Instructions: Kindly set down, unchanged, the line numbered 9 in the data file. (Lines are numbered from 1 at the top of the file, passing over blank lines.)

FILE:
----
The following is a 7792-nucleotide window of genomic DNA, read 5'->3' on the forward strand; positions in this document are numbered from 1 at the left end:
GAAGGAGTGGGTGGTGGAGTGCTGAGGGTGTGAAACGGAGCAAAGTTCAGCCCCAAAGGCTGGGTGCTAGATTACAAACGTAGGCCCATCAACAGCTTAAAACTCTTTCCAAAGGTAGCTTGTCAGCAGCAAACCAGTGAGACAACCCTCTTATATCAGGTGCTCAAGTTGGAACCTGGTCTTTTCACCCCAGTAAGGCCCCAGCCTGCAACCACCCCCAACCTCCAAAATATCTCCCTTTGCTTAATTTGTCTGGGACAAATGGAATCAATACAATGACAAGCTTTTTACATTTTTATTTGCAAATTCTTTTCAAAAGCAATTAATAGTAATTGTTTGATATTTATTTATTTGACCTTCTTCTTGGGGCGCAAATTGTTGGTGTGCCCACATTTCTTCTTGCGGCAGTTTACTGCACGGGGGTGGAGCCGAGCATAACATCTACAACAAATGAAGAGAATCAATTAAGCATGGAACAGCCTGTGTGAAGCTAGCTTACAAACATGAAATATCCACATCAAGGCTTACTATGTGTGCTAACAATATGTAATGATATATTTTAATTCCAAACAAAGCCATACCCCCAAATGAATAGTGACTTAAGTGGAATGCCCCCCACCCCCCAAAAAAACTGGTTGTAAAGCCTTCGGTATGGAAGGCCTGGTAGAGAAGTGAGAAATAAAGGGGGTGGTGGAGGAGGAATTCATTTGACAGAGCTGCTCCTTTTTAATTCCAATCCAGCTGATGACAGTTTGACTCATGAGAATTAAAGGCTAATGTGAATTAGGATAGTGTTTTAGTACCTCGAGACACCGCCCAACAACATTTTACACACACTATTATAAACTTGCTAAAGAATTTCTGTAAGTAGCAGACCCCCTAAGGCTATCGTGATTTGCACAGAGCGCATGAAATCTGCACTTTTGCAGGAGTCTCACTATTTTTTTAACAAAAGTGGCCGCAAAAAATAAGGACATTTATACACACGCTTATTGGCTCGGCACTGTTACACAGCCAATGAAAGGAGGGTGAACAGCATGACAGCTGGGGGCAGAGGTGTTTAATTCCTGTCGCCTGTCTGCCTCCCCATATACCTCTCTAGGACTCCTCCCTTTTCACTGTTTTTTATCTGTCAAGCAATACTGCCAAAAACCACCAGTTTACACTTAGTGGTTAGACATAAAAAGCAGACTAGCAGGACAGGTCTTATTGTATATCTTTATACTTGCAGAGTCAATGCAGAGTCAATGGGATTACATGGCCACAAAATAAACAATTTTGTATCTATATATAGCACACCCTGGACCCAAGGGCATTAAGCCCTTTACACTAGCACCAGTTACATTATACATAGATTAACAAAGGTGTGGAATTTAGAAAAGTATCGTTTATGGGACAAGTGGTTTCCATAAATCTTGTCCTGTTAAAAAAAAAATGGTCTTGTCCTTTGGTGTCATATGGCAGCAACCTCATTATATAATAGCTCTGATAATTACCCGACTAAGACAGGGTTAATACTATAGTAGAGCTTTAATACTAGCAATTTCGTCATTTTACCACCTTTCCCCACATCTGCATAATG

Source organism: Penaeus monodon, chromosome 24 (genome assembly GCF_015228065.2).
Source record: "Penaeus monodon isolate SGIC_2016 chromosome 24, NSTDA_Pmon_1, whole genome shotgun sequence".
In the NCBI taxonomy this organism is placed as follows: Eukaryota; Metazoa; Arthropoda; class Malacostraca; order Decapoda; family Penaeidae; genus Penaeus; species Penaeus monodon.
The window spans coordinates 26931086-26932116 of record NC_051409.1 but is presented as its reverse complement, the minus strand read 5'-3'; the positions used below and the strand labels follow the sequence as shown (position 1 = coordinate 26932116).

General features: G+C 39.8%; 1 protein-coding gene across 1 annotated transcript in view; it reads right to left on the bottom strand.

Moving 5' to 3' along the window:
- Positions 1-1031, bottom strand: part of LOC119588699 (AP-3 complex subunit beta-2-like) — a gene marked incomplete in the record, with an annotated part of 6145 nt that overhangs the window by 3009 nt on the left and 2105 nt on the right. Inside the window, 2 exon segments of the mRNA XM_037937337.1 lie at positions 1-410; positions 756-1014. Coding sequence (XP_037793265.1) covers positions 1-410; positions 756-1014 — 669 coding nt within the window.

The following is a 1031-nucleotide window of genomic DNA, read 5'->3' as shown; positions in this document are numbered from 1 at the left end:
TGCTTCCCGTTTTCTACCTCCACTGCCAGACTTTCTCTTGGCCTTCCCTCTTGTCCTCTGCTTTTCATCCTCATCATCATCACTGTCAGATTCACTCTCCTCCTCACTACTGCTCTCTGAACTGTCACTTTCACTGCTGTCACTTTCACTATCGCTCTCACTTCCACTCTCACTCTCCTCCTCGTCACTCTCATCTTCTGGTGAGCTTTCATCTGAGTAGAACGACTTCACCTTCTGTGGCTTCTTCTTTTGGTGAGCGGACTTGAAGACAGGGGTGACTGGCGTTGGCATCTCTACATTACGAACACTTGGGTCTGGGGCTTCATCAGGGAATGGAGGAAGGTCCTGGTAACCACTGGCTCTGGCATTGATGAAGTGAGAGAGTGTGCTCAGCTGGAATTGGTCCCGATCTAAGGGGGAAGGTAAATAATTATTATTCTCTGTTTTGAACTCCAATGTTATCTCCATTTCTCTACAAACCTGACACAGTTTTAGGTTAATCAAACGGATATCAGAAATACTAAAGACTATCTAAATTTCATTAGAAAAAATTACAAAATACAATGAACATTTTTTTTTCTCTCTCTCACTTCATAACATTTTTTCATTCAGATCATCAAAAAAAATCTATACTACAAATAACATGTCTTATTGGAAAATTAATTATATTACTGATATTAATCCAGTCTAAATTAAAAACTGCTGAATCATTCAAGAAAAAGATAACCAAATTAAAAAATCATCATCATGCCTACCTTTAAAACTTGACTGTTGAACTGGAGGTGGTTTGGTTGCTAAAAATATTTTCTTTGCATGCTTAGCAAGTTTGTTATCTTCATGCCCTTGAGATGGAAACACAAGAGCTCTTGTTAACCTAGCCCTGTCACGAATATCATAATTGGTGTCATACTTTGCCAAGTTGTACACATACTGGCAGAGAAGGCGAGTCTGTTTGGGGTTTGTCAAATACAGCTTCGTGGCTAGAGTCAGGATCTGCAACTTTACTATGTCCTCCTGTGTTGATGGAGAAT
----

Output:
- Positions 1-1031, bottom strand: part of LOC119588699 (AP-3 complex subunit beta-2-like) — a gene marked incomplete in the record, with an annotated part of 6145 nt that overhangs the window by 3009 nt on the left and 2105 nt on the right. Inside the window, 2 exon segments of the mRNA XM_037937337.1 lie at positions 1-410; positions 756-1014. Coding sequence (XP_037793265.1) covers positions 1-410; positions 756-1014 — 669 coding nt within the window.